Wembley Stadium

Wembley Stadium
"The Home of Football"[1]
New Wembley
Wembley Stadium EE logo.png
Wembley Stadium interior.jpg
Wembley Stadium in 2007


Full nameWembley Stadium connected by EE
LocationWembley, London, England
Public transitJubilee Line Metropolitan Line Wembley Park
Bakerloo Line London Overground National Rail Wembley Central
National Rail Wembley Stadium
OwnerThe Football Association
OperatorWembley National Stadium Limited
Executive suites166
Capacity90,000[5] (Association football, rugby union, rugby league, boxing)
75,000 to 90,000 seated and 15,000 standing (concerts)
86,000 to 87,000 (UEFA capacity)
86,000 (American football)
Record attendanceFootball: 89,874 (Cardiff City vs Portsmouth, 17 May 2008)
Concert: 98,000 (Adele, June 2017
Boxing: 94,000 (Tyson Fury vs. Dillian Whyte, 23 April 2022)[6]
Field size115 yd × 74 yd (105 m × 68 m)
SurfaceDesso GrassMaster
Broke ground30 September 2002[2]
Opened9 March 2007 (2007-03-09)
Construction cost£789 million[7]
(£1.27 billion today)
ArchitectHOK Sport (now Populous), Foster and Partners, Nathaniel Lichfield and Partners (planning consultants)[3]
Project managerCapita Property and Infrastructure[4]
Structural engineerMott Stadium Consortium and Jimmy Higham– Mott MacDonald, Sinclair Knight Merz & Aurecon[4]
Services engineerJimmy Higham[4]
General contractorMultiplex[4]
England national football team (2007–present)
Tottenham Hotspur (2017–2019; UEFA matches 2016–2019)

Wembley Stadium (branded as Wembley Stadium connected by EE for sponsorship reasons) is a football stadium in Wembley, London. It opened in 2007 on the site of the original Wembley Stadium, which was demolished from 2002 to 2003.[8][9] The stadium hosts major football matches including home matches of the England national football team, and the FA Cup Final. Wembley Stadium is owned by the governing body of English football, the Football Association (the FA), whose headquarters are in the stadium, through its subsidiary Wembley National Stadium Ltd (WNSL). With 90,000 seats, it is the largest stadium in the UK and the second-largest stadium in Europe.[10]

Designed by Populous and Foster and Partners, the stadium is crowned by the 134-metre-high (440 ft) Wembley Arch which serves aesthetically as a landmark across London as well as structurally, with the arch supporting over 75% of the entire roof load.[11] The stadium was built by Australian firm Multiplex at a cost of £798 million (£1.27 billion today).[12] Contrary to popular belief,[13][non-primary source needed] Wembley Stadium does not have a retractable roof which covers the playing surface. Two partially retractable roof structures over the east and west ends of the stadium can be opened to allow sunlight and aid pitch growth.

In addition to England home games and the FA Cup final, the stadium also hosts other major games in English football, including the season-opening FA Community Shield, the League Cup final, the FA Cup semi-finals, the Football League Trophy, the Football League play-offs, the FA Trophy, the FA Vase and the National League play-offs. A UEFA category four stadium, Wembley hosted the 2011 and 2013 UEFA Champions League Finals, eight games at UEFA Euro 2020 (including the final and both of the semi-finals)[14] and hosted the final of the UEFA Women's Euro 2022.[15] It will stage the 2024 UEFA Champions League Final.[16] The stadium hosted the Gold medal matches at the 2012 Olympic Games football tournament. The stadium also hosts rugby league's Challenge Cup final and music concerts. The stadium also hosted NFL London Games until 2019 and was also the temporary home of Premier League football club Tottenham Hotspur between August 2017 and March 2019, while White Hart Lane was being demolished and their new stadium was constructed.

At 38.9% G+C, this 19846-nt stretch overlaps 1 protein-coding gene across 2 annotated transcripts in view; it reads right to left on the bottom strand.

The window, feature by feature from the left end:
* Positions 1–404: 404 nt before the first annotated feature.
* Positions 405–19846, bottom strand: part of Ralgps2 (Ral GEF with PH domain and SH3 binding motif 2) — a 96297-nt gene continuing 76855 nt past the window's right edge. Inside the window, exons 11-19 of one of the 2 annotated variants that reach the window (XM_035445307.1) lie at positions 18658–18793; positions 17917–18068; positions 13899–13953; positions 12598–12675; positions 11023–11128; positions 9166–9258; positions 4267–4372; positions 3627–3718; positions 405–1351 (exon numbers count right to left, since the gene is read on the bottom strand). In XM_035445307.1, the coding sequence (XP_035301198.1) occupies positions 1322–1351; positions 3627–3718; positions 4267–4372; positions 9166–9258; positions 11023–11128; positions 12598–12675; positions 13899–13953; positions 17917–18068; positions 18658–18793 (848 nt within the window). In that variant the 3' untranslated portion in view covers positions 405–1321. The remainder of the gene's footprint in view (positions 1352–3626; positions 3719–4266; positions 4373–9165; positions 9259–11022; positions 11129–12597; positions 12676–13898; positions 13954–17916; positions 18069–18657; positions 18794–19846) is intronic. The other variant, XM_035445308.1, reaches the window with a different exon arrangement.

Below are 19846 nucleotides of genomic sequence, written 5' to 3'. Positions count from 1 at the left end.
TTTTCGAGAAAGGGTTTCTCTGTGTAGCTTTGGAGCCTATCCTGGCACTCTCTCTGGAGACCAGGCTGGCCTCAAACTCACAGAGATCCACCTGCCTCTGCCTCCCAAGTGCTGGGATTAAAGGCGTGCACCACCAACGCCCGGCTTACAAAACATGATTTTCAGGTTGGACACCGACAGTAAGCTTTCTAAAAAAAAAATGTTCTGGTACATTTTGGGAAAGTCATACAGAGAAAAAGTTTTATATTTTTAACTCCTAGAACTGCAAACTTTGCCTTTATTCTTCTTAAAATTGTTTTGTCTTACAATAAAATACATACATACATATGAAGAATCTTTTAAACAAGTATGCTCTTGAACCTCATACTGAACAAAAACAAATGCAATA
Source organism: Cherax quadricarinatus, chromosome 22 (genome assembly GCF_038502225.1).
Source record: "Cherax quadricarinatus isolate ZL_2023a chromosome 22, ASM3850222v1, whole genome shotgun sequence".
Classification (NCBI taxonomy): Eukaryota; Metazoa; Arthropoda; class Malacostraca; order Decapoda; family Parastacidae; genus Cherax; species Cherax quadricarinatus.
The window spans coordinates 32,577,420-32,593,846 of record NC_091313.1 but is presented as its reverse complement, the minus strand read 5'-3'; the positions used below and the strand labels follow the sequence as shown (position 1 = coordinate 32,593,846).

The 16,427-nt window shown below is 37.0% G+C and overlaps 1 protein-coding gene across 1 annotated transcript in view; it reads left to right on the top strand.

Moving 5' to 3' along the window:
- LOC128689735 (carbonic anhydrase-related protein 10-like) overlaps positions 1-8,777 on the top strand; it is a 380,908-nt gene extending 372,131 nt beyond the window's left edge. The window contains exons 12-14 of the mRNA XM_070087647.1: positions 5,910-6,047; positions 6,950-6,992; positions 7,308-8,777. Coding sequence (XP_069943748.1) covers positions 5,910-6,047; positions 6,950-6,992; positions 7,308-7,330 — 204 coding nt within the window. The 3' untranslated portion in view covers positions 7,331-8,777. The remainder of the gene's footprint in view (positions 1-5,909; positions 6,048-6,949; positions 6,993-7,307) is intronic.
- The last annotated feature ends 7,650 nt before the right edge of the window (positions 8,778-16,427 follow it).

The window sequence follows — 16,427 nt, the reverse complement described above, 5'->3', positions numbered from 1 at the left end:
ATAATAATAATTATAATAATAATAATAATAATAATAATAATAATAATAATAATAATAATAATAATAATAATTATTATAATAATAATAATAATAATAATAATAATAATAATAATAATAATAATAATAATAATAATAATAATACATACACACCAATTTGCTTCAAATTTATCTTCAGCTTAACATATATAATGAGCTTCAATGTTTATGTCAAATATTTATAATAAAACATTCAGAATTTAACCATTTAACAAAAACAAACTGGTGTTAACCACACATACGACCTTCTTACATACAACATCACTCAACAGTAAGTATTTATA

In 2014, Wembley Stadium entered into a six-year sponsorship agreement with mobile provider EE Limited, under which it provides technology and infrastructure services for the venue. Under the agreement, the facility is officially referred to as "Wembley Stadium connected by EE".[17]

  1. ^ Horne, John; Manzenreiter, Wolfram (11 January 2013). Japan, Korea and the 2002 World Cup. ISBN 9781135140212.
  2. ^ "Timeline: The new Wembley". BBC News. 21 February 2006.
  3. ^ "Projects : Wembley Stadium". Populous.com. Archived from the original on 25 June 2009. Retrieved 17 September 2009. {{cite journal}}: Cite journal requires |journal= (help)
  4. ^ a b c d "Wembley Stadium, London". Design Build Network. 19 June 2006. Retrieved 11 August 2010.
  5. ^ Lyles, Christopher (16 May 2007). "Wembley: Facts and figures". The Daily Telegraph. Archived from the original on 11 January 2022. Retrieved 9 January 2020.
  6. ^ Cite error: The named reference Adele was invoked but never defined (see the help page).
  7. ^ "Wembley to break even by 2015, says FA chairman". BBC News. 5 October 2011.
  8. ^ "Final whistle for Wembley's towers". BBC News. 1 September 2016.
  9. ^ "Gates' Microsoft Becomes Wembley Stadium Backer". Forbes. 20 October 2005.
  10. ^ "Wembley Stadium Facts and Figures". wembleystadium.com. Archived from the original on 20 November 2020. Retrieved 12 October 2020.
  11. ^ "Wembley Stadium – Key Facts". Wembley Stadium. Archived from the original on 24 November 2018. Retrieved 2 March 2018.
  12. ^ "Timeline: A new National Stadium for the national game".
  13. ^ "Wembley Stadium". Twitter – Wembley Stadium. 28 February 2018.
  14. ^ "Wembley to stage UEFA EURO 2020 final" UEFA. Retrieved 29 November 2014
  15. ^ "Women's EURO 2022 schedule: All the results". 31 July 2022.
  16. ^ "UEFA competitions to resume in August". UEFA.com. Union of European Football Associations. 17 June 2020. Retrieved 17 June 2020.
  17. ^ "Wembley Stadium finally connects with EE". SportsPro Media. 27 February 2014. Retrieved 19 March 2019.

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